Fig. 3
figure 3

Pairwise mitogenome synteny among tribes. The bars indicated the mitogenomes, and the ribbons showed the homologous sequences between the adjacent species. Dichondra has three chromosomes. Only one species of each tribe was used, and their order referred to the plastid CDS tree in Fig. 5. Tobacco (Nicotiana tabacum, GenBank: NC_006581) was also compared

To identify the potential origin, GSS of Dichondra, Evolvulus, and Cu. japonica were blasted against nt database and screened the best hits (Additional file 4). The best hits were further grouped into orders. Although many of them had unknown origins (i.e., had no results from the BLAST searches), most GSS shared high similarity with distantly related taxa (Fig. 4a). Fabales, Solanales, Lamiales, Malpighiales, and Gentianales occupied large proportions in the GSS in all the three species, which may indicate that their expansion has experienced similar events. In contrast, Caryophyllales and Santalales in Evolvulus and Rosales, Sapindales, Apiales, etc., in Cu. japonica could imply independent evolution.

Fig. 4
figure 4

Mitogenome variations in Convolvulaceae. a Orders of GSS best hits in Evolvulus, Dichondra, and Cu. japonica. The numbers showed the total length (bp) of each order. Only orders >5 kb are displayed. The white sectors showed the GSS had no homologs in NCBI nt database. b, c The two potential evolutionary paths of the small mitogenome size in subgenus Grammica—either degenerated after inflation or stayed small. Red, yellow, and blue branches indicated the large, middle, and small mitogenome sizes, respectively. d Significant best hits of Cu. japonica GSS (>500 bp, i.e., HGT-like) were used to search for homologs in other dodders, with the coverage shown in the heatmap. Only a few could be found with homologs (green cells). This supported the possibility that the large mitogenome size of Cu. japonica has evolved independently from other dodders

Divergent evolution of the mitogenomes in dodders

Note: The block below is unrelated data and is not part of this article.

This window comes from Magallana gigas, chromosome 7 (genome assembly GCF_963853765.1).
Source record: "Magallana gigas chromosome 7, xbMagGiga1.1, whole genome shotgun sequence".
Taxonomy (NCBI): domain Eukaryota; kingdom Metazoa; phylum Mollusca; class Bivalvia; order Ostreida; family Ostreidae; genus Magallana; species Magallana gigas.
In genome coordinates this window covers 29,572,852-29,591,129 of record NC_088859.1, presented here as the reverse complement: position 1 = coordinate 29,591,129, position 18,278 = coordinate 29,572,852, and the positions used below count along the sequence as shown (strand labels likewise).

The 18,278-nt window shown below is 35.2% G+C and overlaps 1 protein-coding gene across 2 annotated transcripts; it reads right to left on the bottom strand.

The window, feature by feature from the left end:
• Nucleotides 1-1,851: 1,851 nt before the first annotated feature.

The parasitic plants have evolved at least 12 times independently in angiosperms [33, 34], which provides an excellent model to study plant interactions and molecular evolution. Their genomes often show characteristics not commonly observed in other plants, including gene losses and HGTs [19, 20, 35,36,37]. Plastomes in green autotrophic plants are very conserved, while those in parasitic plants always show reduced size, loss of photosynthesis genes, different IR boundaries, and ascending substitution rates [38], as reported for Cuscuta [10, 11, 18]. For mitogenomes, many obligate parasitic plants exhibited extensive HGTs from hosts, even including the replacements of the native genes, such as in Cynomorium (Cynomoriaceae [39, 40];), Lophophytum mirabile (Balanophoraceae [41, 42];, Viscum album (Santalaceae [43];), and Aeginetia indica (Orobanchaceae [44];). Therefore, it might not be surprising that Cu. japonica received large amounts of DNA from other species. However, mitogenome size in other dodders still resembled that of leafy species. An interesting question is how large the common ancestor of dodders was in mitogenome size—if the mitogenome of Grammica dodders degraded or Cu. japonica expanded (Fig. 4b, c). We hypothesized that if the mitogenomes shrank from big to small, there should contain some remnants, even though the remnants were very short. We used the significant HGT-like sequences of Cu. japonica (Additional file 4, length >500 bp) as queries to search for homologs in the other six dodders and then calculated the coverage rate of each GSS. Only a few GSS yielded hits from the other dodders (Fig. 4d). It suggested that though dodders had some HGT-like sequences in common, most expansions in Cu. japonica occurred independently after the speciation. The mitogenome size evolved in a divergent manner in dodders. A similar situation was also observed for Viscum scurruloideum, which possesses the smallest mitogenome in angiosperms (only 66 kb) while its relative V. album outnumbers it 8.6-fold in size [45, 46]. Why some dodders and V. scurruloideum evolved in an opposite direction, and how they maintained a small mitogenome are intriguing questions to be answered in the future.